None of ICAP's senior management were ever aware of, or involved in, the attempted manipulation of benchmark interest rates, the British broker said in a statement on Thursday.

Citing sources familiar with the matter, the Wall Street Journal said on Wednesday that ICAP executive David Casterton was included on emails sent in 2007 that documented discussions between ICAP brokers and officials at UBS.

In those emails, UBS had agreed to make quarterly payments to ICAP for help in rigging Libor (London Interbank Offered Rate), the Wall Street Journal said.

"Neither the company nor its senior management was aware of any corrupt payment from any source at any time. All payments received from UBS were documented and invoiced," ICAP said in an emailed statement on Thursday.

"ICAP strongly refutes that Mr Casterton or anybody else in ICAP senior management were ever aware of, or involved in, any improper activities in relation to the attempted manipulation of yen or any other Libor. Any suggestion otherwise is false and defamatory."

David Casterton is currently head of global broking at ICAP. He could not immediately be reached for comment.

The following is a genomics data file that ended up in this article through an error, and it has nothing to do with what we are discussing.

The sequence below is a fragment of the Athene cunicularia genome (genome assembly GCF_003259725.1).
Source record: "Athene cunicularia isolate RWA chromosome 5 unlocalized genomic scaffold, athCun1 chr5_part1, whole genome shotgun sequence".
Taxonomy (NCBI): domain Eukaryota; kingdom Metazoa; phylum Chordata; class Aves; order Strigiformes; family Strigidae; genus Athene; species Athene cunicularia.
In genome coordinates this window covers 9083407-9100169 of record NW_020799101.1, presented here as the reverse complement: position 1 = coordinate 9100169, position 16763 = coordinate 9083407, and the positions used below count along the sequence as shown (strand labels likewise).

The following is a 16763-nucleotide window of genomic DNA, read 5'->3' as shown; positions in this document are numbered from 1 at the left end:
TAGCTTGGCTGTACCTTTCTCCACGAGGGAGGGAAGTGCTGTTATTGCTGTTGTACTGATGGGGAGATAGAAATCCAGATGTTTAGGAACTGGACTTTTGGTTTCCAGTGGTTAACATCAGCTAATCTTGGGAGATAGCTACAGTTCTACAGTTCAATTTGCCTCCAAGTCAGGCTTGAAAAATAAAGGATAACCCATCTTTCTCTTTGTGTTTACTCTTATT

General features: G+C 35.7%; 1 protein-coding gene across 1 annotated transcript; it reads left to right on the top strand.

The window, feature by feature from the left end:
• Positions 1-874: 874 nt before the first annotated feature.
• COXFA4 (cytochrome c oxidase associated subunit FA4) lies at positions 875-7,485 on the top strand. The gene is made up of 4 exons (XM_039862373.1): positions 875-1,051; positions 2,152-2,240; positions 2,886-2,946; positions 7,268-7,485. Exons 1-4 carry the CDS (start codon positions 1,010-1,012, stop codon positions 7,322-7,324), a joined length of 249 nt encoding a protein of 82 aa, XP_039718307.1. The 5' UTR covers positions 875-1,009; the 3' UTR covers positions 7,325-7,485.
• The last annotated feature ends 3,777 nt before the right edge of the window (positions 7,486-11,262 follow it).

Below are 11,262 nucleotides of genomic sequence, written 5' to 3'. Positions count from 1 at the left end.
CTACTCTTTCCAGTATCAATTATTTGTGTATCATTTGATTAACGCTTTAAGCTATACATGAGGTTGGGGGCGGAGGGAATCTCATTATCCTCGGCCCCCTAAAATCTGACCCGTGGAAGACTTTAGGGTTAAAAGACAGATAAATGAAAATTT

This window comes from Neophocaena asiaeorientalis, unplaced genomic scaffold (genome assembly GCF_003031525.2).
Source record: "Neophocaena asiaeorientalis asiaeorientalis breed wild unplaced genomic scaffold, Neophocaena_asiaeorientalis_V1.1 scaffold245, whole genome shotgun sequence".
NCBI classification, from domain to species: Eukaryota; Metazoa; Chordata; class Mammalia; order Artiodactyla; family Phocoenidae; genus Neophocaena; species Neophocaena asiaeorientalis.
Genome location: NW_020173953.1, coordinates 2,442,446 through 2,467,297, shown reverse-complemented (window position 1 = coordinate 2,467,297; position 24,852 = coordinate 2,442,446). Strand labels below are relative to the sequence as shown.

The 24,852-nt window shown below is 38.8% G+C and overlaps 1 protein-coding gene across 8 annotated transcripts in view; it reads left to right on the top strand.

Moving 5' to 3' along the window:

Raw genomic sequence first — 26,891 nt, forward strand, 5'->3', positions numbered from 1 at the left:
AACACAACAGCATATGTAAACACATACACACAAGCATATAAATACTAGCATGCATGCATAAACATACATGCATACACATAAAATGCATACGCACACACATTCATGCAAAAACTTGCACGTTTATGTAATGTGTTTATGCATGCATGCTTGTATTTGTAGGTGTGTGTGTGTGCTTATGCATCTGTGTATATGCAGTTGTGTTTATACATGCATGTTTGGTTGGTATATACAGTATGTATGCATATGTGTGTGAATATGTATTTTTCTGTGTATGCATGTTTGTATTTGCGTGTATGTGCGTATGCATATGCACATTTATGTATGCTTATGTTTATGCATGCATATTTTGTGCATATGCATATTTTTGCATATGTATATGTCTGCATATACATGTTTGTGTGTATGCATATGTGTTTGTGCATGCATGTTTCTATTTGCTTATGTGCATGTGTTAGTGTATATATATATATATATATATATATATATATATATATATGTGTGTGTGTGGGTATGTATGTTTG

British and U.S. regulators have so far fined three banks a total of $2.6 billion over the Libor rigging scandal. Two men have been charged over the rigging.

Last week, British prosecutors alleged in court that former UBS and Citi trader Tom Hayes had conspired with employees from at least 10 financial institutions, including ICAP, to manipulate interest rates over four years.

In its settlement last year with British and U.S. regulators over the rate-rigging, UBS admitted that its traders paid bribes to brokers in return for their help in fixing rates. It did not identify the brokers.

These brokers accepted "corrupt payments" from UBS and also engaged in wash" trades - where a bank does two trades that effectively cancel each other out - to earn more than 170,000 pounds in commission, UK regulators said in the Dec. settlement.

ICAP chief executive Michael Spencer has since said that the brokerage, after conducting internal investigations into possible rigging, had found no signs of telltale "wash trades" used by banks to reward brokers.

Terry Smith, the CEO of rival Tullett Prebon, said in March that the firm's internal probes had found wash trades, including interest rate products, but that these were a common way for brokers and clients to remunerate each other and that there was no evidence they were linked to Libor manipulation.